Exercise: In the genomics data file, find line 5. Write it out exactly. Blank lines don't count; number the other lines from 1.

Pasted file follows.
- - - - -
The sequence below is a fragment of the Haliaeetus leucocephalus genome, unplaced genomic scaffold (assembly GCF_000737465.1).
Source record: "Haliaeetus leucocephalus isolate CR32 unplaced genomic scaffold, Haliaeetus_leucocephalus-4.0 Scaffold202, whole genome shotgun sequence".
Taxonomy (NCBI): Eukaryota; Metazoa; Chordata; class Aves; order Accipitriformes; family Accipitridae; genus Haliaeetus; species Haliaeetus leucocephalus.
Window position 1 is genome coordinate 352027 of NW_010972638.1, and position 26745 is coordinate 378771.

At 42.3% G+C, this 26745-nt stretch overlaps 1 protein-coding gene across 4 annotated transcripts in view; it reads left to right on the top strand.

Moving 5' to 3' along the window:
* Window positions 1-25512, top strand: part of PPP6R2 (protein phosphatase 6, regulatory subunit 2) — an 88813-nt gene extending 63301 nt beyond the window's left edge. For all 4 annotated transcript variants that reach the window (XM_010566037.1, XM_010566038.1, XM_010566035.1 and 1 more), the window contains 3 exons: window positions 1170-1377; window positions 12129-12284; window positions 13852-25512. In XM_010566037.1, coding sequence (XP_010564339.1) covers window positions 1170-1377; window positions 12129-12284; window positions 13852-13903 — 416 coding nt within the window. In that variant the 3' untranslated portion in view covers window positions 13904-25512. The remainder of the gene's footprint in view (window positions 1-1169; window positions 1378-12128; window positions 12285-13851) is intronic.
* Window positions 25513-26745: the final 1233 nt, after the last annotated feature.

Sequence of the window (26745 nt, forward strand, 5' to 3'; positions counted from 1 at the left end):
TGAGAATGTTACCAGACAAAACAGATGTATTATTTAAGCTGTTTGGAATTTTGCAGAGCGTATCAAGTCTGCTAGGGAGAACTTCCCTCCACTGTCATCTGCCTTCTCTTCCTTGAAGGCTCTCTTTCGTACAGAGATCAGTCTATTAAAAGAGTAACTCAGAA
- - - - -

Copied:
At 42.3% G+C, this 26745-nt stretch overlaps 1 protein-coding gene across 4 annotated transcripts in view; it reads left to right on the top strand.